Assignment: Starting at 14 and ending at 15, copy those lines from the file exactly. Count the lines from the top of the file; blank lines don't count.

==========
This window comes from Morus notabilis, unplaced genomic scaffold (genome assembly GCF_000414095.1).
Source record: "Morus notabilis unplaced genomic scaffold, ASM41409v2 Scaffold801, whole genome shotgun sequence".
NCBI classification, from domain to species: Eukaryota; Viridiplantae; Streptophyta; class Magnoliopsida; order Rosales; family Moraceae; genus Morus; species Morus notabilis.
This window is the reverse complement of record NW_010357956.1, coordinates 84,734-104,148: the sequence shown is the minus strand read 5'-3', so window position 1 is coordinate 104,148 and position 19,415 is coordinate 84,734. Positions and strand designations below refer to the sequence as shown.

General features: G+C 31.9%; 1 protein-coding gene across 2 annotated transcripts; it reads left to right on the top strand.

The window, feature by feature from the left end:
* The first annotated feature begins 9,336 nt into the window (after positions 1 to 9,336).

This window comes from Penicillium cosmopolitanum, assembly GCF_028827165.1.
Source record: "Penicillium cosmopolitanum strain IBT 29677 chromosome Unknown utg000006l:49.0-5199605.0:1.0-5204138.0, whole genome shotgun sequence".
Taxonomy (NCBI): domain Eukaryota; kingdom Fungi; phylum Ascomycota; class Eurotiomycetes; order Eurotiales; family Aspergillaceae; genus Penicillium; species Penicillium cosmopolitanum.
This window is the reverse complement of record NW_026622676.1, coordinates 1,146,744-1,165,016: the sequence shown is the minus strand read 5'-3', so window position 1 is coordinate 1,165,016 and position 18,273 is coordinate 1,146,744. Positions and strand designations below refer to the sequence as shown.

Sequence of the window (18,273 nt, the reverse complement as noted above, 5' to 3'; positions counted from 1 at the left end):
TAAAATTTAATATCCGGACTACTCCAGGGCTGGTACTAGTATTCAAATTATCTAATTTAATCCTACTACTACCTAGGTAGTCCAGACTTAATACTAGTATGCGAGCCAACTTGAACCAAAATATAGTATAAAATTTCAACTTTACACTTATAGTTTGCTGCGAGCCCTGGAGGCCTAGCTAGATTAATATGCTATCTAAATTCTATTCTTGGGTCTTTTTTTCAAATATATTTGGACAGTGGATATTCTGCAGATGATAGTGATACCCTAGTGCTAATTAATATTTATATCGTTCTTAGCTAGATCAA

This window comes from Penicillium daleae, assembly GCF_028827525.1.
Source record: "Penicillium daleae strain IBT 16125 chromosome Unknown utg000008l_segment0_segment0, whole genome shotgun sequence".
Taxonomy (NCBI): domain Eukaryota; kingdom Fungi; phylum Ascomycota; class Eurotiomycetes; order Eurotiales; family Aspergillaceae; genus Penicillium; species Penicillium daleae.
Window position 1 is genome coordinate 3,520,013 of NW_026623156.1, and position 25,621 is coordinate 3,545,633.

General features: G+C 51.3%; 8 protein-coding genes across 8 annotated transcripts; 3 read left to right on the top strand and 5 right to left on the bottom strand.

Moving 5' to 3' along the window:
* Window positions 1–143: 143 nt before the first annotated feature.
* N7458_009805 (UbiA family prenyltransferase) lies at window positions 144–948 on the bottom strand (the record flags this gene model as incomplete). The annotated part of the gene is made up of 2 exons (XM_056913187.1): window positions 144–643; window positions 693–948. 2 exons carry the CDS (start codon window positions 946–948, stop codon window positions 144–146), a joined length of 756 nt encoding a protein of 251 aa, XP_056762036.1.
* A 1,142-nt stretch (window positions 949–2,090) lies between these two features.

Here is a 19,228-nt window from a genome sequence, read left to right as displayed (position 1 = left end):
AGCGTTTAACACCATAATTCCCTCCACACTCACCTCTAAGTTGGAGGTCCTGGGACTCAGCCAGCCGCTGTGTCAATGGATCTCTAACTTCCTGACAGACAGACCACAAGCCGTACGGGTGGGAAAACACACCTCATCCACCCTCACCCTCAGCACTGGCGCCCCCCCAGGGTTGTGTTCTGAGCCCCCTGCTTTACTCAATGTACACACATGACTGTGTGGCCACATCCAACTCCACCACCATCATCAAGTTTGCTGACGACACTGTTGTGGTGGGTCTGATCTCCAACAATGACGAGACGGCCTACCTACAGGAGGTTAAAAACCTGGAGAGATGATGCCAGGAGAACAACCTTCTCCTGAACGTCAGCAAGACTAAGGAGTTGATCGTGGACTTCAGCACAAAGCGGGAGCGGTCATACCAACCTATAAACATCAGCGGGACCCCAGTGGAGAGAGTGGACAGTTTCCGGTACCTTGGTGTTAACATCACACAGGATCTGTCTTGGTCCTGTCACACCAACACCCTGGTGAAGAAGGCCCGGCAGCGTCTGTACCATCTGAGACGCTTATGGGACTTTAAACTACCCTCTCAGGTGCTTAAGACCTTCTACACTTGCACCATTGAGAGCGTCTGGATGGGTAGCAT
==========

This window comes from Penicillium daleae, assembly GCF_028827525.1.
Source record: "Penicillium daleae strain IBT 16125 chromosome Unknown utg000008l_segment0_segment0, whole genome shotgun sequence".